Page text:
Despite two attempts at conversion he was unsuccessful, no amount of preaching or divine invocation could convince the inhabitants to give up their licentious living; so finally Patricio gave up and returned to Málaga diocese. The following night, according to tradition, the ground in the town of Zalia opened up and dark snakes came out to bite the people as they slept, in punishment for their refusal to convert. Those who did not die by this supposed curse of God, fled, and Zalia was abandoned forever.
Nobody knows the true history. Certainly, the Bishop of Málaga’s letters are evidence for the existence of Zalia, but remains of the village have still to be found.
The Alcaucín we see today however, came about during the times of the Moors. Indeed, the name ‘Alcaucín’ derives from the Arabic ‘Al Cautin which means ‘The Arches.’
This perhaps refers to the existence of an aqueduct in the area, while others believe it refers to the abundance of yew trees, the wood of which was used to make ‘arcos’ (bows).
The Moors built (or perhaps reconstructed) Zalia castle because it was on an important strategic road that linked Nazari Granada to the coast of the Axarquía, along the Zalia river. Also, the fertile and irrigated land in the area was very important and well worth protecting.
The first definite reference to this castle was in AD 909 during a riot against the Cordovan state. It is also known from Islamic chroniclers that in 1082 it surrendered to the King of Granada.
The fortress was one of the most important in the Axarquía region along with the Bentomiz and Comares castles. It fell to the Catholic monarchs in 1485, two years before Vélez-Málaga itself fell.
After the Catholic reconquest it is likely that the villagers joined in the Moorish uprising in the 16th century, although there is no evidence. What we do know is that in 1569 the Moor, Andres de Xorairán, attacked Alcaucín.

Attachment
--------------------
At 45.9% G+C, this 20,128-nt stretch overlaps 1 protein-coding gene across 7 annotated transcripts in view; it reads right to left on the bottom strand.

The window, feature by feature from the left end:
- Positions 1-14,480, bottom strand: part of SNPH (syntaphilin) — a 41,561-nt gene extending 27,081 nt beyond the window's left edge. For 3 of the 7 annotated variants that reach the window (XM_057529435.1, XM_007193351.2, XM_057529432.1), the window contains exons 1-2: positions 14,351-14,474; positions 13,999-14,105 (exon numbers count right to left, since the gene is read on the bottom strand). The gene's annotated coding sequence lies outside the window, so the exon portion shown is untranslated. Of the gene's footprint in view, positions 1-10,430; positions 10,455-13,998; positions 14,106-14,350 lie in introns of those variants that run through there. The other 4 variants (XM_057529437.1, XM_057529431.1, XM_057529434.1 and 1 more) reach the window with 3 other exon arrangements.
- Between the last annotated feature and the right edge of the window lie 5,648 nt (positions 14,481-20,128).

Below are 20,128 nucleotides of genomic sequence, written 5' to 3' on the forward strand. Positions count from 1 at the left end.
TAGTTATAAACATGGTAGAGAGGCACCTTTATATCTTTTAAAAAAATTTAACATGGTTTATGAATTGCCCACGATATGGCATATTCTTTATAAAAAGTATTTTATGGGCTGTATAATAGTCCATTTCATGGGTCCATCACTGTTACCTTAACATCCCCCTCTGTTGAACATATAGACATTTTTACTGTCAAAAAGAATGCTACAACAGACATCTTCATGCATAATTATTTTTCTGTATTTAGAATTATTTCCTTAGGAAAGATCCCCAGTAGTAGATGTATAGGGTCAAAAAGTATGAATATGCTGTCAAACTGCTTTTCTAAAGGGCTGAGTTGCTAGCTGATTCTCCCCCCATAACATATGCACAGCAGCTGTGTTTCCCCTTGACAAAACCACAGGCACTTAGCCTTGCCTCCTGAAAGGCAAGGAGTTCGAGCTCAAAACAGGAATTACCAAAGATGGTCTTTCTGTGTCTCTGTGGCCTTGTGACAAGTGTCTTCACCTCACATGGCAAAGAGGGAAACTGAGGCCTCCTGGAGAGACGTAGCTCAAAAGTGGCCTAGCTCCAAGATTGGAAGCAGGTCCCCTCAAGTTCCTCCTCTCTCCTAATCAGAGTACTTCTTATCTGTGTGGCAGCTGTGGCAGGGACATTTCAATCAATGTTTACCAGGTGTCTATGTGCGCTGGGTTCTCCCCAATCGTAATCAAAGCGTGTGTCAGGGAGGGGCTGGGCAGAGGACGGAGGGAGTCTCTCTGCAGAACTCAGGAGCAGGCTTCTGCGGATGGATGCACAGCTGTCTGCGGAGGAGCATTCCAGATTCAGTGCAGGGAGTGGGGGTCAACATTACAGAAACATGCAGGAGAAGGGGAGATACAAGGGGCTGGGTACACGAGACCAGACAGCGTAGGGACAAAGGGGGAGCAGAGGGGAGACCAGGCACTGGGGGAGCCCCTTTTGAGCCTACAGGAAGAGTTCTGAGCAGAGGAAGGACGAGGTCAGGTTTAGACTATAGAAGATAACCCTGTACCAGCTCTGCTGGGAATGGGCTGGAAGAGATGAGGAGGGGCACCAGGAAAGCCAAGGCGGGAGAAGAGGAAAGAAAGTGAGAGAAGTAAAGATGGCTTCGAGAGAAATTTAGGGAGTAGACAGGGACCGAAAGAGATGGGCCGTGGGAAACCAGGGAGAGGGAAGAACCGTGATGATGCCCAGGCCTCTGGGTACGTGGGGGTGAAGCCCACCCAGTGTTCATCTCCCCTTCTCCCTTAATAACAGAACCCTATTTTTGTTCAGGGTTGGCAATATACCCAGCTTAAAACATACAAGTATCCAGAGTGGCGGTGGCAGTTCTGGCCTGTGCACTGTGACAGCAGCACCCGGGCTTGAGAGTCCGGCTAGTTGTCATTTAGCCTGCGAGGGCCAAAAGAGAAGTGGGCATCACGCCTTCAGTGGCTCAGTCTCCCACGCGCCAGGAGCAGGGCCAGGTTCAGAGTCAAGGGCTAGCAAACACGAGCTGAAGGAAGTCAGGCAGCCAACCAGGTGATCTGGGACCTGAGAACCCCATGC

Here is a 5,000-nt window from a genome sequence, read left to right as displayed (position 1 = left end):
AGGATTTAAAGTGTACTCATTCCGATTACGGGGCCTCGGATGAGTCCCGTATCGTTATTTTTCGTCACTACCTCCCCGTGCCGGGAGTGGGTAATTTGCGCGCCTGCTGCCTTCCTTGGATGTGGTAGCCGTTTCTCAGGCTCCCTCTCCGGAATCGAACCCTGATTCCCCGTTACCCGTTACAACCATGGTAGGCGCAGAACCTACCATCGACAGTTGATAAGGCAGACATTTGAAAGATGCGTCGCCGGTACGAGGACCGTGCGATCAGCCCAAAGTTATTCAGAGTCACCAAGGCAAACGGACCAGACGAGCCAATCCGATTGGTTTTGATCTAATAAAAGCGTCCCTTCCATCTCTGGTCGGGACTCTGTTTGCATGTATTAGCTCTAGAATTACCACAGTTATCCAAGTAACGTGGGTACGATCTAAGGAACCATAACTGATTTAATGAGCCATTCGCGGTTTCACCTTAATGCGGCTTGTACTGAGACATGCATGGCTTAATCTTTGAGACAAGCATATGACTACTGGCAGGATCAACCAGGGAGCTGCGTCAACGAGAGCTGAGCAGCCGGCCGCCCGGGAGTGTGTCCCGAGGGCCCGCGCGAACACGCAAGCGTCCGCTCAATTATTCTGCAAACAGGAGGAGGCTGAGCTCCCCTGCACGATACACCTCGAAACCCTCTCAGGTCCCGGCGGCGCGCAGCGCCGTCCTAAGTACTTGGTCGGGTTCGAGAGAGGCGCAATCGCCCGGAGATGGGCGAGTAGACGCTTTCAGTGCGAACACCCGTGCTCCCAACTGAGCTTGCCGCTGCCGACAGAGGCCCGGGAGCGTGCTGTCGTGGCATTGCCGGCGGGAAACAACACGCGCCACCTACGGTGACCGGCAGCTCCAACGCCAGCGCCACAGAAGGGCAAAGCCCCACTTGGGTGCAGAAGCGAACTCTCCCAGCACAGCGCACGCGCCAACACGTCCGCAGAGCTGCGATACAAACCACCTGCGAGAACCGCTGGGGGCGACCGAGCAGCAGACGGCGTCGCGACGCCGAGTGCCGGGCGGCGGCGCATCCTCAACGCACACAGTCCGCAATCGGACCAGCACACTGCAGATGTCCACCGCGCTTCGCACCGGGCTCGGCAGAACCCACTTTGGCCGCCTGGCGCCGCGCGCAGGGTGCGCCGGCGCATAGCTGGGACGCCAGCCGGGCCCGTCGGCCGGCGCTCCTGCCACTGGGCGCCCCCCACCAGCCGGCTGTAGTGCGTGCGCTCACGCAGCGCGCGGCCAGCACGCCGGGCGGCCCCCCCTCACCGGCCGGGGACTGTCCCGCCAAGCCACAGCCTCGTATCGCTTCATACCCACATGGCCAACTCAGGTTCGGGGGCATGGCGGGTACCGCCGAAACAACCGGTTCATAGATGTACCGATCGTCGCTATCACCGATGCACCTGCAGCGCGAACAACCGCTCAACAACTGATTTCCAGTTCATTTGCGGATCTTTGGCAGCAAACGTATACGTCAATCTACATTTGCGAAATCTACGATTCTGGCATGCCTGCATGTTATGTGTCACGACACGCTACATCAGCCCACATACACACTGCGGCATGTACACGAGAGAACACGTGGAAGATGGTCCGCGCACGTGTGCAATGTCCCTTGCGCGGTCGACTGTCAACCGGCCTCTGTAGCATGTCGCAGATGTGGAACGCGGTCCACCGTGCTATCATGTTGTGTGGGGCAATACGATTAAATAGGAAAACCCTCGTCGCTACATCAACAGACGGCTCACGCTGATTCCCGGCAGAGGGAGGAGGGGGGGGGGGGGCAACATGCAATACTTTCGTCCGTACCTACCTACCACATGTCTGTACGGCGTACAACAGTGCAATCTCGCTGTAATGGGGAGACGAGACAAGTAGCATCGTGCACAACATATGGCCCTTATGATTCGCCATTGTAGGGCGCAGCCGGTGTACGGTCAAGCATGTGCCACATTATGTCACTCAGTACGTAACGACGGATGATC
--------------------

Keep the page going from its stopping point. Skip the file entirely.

The revolt was crushed by the Christians, and like other villages in the Axarquía region the Moors in Alcaucín would have been forced to leave by royal decree.
The village was later repopulated with old Christians from other parts of Spain. Thus, most of the older houses and buildings date from the 17th and 18th centuries.
The great 1884 Earthquake
At about nine o’clock on Christmas Day 1884, a great earthquake struck much of Andalucía, and was particularly devastating for the village of Alcaucín.
Not only did it cause enormous material damage to buildings and houses (30 per cent suffered serious damage), but it changed the course of the underground streams.
To make matters worse there was a heavy snowfall that year which made it difficult for rescuers to reach the village. [Left: photo taken in Alcaucín after the 1884 earthquake].
‘The goatherder and the King’
On January the 20th, while visiting many stricken villages in the Axarquía, King Alfonso XII also found time to come to Alcaucín. (Picture right, said to be of King Alfonso surrounded by distressed folk during his visit to the earthquake stricken villages in 1884).
Apparently, among the homeless victims he saw was a goat herder by the name of José Lucas, who broke Royal protocol and strode right up to the king. In a choked voice the man sobbed that his house had collapsed on his four children, leaving him bereft.
The king was so moved by the poor man’s tale he apparently gave him 1000 duros (the equivalent of at least 20,000 euros now) to alleviate his loss as much as possible.
At this, the grateful Juan asked that he be allowed to kiss the hand of the king four times, once for each one of his children.
Alcaucín pages guide
Use the links below to explore what you can see and do in Alcaucin, what festivals take place through the year, and to read about the area’s fascinating history.